ALBANESE: They’ve got one person in charge who’s an expert. If they looked at the study that had been done, what you need essentially is population and it looked at the economics of High Speed Rail and whether it would work or not – the feasibility of it. With the greatest of respect some of the routes that have been identified, certainly to the west of the state – it certainly would not stack up in terms of the economics of High Speed Rail. Canberra to Sydney does stack up, as it does right through to Melbourne as part of the route. It found that the cost would have to be pretty similar to air travel. It found that for distances essentially of just under 1000 kilometres High Speed Rail was ideal. But one of the things that lifted up the benefit, as opposed to the cost, of the project was the benefit for regional economies along the route. In particular the Southern Highlands, Canberra, Wagga Wagga, Albury-Wodonga and Shepparton, in between Sydney and Melbourne.

VIDOT: So do you think that perhaps the NSW Government could benefit from looking at your past research, or have things changed too much?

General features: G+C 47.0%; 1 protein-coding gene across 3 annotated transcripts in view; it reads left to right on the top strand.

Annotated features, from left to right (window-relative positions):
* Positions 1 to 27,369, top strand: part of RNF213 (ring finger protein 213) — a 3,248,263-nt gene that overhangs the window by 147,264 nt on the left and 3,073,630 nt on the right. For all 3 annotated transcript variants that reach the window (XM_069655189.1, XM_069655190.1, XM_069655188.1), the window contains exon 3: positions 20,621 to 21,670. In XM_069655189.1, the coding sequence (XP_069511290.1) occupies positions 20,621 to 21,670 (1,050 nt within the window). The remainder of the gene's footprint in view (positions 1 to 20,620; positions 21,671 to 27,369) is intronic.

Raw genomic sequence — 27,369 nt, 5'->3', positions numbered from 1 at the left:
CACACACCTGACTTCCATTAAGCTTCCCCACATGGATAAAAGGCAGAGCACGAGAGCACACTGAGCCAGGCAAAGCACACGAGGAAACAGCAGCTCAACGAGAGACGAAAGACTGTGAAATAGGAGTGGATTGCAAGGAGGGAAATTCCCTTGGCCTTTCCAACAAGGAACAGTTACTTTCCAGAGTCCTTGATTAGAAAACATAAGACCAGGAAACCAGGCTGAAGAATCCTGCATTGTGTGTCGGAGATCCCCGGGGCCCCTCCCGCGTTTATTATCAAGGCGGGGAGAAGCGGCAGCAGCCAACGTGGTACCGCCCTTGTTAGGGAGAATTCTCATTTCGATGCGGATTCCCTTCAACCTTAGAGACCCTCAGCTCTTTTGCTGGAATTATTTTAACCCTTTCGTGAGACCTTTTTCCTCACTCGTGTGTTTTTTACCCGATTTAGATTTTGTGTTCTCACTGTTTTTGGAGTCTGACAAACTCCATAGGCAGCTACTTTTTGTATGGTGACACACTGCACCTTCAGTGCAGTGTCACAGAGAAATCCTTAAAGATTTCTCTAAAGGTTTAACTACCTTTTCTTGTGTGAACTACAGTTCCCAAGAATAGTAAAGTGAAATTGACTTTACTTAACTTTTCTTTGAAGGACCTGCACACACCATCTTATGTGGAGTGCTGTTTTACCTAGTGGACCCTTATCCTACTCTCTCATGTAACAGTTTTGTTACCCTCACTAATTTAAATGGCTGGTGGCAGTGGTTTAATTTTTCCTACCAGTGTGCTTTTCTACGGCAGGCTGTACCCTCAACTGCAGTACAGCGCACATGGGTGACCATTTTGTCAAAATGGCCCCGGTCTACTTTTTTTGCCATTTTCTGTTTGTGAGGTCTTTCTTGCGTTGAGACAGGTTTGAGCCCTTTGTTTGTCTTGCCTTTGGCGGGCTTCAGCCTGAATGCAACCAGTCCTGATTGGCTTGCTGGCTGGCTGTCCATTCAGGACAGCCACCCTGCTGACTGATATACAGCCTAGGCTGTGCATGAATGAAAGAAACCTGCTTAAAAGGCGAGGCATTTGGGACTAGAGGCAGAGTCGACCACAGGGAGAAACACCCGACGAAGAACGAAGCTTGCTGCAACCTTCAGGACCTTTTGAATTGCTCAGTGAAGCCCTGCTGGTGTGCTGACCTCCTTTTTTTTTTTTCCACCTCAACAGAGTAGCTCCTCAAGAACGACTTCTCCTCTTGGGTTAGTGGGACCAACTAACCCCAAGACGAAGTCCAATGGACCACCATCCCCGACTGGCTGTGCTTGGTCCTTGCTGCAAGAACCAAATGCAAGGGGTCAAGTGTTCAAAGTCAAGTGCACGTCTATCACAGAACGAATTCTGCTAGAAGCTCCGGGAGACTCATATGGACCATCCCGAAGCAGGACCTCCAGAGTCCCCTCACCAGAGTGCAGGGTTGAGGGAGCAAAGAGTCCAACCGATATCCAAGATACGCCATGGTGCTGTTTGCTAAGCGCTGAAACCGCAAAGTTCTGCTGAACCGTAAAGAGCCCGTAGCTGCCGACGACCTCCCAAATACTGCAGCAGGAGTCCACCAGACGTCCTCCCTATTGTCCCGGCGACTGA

ALBANESE: No. The research stacks up. It was looked at again by Infrastructure Australia last year. They found the cost of a failure to preserve the corridor, the entire corridor from Brisbane to Melbourne, could be $22 billion additional cost, unless that was done. I have a High Speed Rail Authority Bill. What I did was, after the study, I had an advisory group that included Tim Fischer, the former leader of the National Party and Deputy Prime Minister and a great rail enthusiast. I had Jennifer Westacott, the head of the Business Council of Australia, just to make the point that this was a hard-headed economic analysis. We had the head of the Rail, Tram and Bus Union, Bob Nanva, the head of the Australasian Railway Association, a representative of local government. And it looked at how this project could be progressed, and what it suggested was that you needed an authority because it crosses jurisdictions both local government – of course many jurisdictions, but particularly the four states and the territory down the east coast. And it needed that to get the planning right and to get on with the preservation of the corridor, as the first step and then what you would do is to go out to market. There’s lots of international experience. The effectiveness and efficiency of High Speed Rail is increasing, at the same time as the costs are coming down. And it’s being rolled out in every continent – inhabited continent – on the planet, except for Australia.